It's Father's Day, a day which should be filled with summertime family fun - not stories about child marriage. In the United States, it's hard for us to imagine something as shocking as children marrying at an age when they should be attending second grade, but it happens in many countries.
In some cultures, child marriage is an accepted (although usually illegal) social norm, which dictates that children are married off to other families in exchange for a dowry that includes furniture or livestock. Globally, more than 15 million girls are married before the age of 18, some as young as 7 or 8 years old. Pregnancy and childbirth are are among the leading causes of death for girls ages 15-19 in low-income countries, and girls who are married early have few prospects for education, economic empowerment or viable employment. Organizations and campaigns such as The Elders, Save the Children, World Vision and Girls Not Brides are working to prioritize girls' education and reduce instances of child brides.
Yet, in a landscape filled with NGOs dedicated to helping young women, the spotlight has rarely been shone upon child grooms - boys forced into marriage at an early age.
In her Daily Beast article, "The Sad Hidden Plight of Child Grooms," journalist Nina Strochlic urged research and reporting about these boys last year. This week, the poverty-fighting organization, CARE, has released a report detailing the child marriage problem in Nepal, where the devastating recent earthquakes threatened to move the statistics in the wrong direction.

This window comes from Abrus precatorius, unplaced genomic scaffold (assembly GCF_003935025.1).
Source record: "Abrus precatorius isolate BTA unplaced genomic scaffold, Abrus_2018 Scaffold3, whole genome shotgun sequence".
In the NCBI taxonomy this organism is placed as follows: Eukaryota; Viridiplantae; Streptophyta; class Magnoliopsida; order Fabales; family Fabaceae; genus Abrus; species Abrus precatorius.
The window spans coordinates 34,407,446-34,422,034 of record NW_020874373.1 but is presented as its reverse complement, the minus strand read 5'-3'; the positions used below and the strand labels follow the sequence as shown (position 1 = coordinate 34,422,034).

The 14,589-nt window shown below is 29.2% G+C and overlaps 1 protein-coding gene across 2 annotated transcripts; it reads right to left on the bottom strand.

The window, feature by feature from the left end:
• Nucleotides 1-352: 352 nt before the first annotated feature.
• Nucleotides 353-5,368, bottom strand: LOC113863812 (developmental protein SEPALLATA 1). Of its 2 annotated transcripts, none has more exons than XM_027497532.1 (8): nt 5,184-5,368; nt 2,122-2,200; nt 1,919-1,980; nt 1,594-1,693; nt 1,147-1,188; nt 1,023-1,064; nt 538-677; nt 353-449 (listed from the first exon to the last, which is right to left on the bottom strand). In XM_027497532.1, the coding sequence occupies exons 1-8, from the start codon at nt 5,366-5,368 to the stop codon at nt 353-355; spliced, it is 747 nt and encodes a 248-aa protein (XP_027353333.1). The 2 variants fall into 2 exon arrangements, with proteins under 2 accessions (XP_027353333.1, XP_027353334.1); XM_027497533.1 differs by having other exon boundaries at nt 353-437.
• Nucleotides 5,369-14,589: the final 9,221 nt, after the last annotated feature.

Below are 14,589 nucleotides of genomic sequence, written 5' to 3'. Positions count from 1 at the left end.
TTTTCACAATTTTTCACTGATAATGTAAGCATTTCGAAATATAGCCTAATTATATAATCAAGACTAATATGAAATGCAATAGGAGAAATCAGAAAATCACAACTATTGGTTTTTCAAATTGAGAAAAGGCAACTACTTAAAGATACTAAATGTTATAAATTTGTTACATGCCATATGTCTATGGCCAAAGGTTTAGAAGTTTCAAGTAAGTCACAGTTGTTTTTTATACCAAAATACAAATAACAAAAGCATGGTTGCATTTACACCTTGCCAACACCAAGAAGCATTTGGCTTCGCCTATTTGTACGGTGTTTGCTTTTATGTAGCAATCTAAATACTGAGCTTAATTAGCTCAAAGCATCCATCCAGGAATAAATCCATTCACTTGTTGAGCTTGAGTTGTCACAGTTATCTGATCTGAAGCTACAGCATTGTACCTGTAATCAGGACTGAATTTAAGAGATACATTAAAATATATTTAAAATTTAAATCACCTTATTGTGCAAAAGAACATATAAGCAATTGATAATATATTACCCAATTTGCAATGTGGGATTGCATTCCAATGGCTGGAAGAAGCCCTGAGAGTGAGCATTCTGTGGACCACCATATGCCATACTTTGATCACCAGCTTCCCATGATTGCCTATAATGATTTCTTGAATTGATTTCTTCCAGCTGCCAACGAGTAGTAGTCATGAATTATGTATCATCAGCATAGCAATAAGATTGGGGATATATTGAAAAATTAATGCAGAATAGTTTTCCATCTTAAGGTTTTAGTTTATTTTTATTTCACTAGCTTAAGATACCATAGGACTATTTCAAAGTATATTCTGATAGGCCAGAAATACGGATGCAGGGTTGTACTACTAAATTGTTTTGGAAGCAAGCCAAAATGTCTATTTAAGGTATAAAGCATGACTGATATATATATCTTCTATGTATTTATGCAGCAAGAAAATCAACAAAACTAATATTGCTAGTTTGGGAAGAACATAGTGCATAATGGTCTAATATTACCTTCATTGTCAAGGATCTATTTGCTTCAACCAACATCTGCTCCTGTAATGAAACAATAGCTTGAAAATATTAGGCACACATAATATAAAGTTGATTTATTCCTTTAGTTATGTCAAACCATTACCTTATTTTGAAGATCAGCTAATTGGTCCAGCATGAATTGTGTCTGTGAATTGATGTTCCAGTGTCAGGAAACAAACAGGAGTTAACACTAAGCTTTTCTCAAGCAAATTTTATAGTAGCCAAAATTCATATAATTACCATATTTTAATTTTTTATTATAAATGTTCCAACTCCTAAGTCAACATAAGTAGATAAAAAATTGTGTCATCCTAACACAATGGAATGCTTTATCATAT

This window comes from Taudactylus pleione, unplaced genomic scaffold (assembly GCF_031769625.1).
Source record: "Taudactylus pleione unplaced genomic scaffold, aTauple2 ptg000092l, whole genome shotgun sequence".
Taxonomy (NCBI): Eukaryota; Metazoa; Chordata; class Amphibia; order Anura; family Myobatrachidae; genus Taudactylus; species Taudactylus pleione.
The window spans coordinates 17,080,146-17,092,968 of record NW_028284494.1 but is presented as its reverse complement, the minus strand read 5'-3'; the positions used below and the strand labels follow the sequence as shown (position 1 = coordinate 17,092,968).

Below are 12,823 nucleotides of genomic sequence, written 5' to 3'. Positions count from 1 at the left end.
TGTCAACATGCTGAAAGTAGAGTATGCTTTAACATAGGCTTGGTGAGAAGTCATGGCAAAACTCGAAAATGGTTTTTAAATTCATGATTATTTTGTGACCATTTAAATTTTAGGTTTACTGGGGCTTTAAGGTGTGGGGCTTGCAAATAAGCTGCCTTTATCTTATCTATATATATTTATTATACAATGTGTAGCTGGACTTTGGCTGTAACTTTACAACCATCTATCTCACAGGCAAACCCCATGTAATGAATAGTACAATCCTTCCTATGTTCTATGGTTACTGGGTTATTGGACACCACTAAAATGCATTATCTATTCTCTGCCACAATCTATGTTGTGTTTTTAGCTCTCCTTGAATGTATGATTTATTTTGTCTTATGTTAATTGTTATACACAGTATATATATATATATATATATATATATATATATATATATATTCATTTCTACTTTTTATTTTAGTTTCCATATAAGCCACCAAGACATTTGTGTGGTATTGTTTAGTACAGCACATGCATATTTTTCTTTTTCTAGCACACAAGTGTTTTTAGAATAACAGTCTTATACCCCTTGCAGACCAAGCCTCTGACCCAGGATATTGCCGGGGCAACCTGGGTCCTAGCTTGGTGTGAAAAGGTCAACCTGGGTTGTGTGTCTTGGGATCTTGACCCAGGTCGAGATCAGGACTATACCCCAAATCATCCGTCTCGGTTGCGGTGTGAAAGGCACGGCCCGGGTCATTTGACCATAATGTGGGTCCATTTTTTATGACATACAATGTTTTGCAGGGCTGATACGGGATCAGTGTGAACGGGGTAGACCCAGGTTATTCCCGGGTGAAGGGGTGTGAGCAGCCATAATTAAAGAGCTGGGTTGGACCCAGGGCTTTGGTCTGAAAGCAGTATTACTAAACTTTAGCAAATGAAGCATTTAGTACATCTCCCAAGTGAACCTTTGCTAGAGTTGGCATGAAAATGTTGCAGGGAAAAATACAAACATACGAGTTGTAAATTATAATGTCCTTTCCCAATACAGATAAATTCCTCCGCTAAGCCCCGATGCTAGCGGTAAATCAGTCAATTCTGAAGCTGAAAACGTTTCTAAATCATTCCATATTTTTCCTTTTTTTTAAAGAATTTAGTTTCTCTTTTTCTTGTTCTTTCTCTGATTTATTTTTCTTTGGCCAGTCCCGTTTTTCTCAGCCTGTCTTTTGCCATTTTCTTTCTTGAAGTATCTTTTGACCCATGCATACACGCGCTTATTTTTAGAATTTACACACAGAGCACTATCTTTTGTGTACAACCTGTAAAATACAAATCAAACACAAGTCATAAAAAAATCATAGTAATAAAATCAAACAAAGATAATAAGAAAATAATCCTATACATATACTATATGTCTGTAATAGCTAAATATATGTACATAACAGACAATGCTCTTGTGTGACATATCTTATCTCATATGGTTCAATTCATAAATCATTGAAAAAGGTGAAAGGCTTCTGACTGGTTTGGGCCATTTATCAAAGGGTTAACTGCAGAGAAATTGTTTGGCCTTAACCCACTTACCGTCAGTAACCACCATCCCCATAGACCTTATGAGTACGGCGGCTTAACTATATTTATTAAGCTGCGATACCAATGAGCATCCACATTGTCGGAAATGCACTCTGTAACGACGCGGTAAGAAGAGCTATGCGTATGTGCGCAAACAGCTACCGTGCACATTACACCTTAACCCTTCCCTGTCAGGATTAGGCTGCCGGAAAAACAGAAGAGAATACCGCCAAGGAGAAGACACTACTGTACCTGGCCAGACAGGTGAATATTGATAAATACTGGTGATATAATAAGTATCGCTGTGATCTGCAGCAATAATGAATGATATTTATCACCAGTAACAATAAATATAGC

Titled "Dads Too Soon: The Child Grooms of Nepal," the multimedia report details the forces pushing boys into early marriages in the farming villages of western Nepal, where the rates of child marriage are some of the highest in the world: 41 percent for girls and 11 percent for boys.
In the report, the stories of several former child grooms -- now in their 20s and 30s -- reflect upon the emotional, physical and economic toll the practice has taken on their lives. While Pannibal Yadav and Mathura Dhobi were dropping out of school to perform odd jobs and help support both their parents and their own children, some of their acquaintances were finishing school, attending university and earning a wage. Today, they are husbands and fathers who want their own children to have the opportunity to complete an education and marry as adults to whomever they choose.
"Nepalese law prohibits marriage before age 18, but the practice remains common in the poor, predominantly Hindu communities along the border with northern India," reported the Los Angeles Times in January.
After the April 25 earthquake of 7.8 magnitude, up to one million children across the country have dealt with hunger and an inability to attend school due to lack of facilities, making them more vulnerable to the practice of child marriage.
The marriages are primarily the result of peer pressure among parents of children deemed of marrying age in Nepalese culture, says CARE's Kumari Shah.
"We hear over and over again from parents that people in the community start whispering and wondering what's wrong with a child if he or she isn't married early," Shah says. "The pressure is hardest to take for poor families who can least afford to take risks. Wait too long, they fear, and their child will be stigmatized and unable to marry."
The good news is that community programs such as CARE's Tipping Point are engaging child grooms as key allies in the movement to strike at the roots of child marriage in Nepal.
Hug your father today, and click here to hear the stories about the dads who were married too young and what they are doing to create positive change in their communities.
Photo: Carey Wagner/CARE
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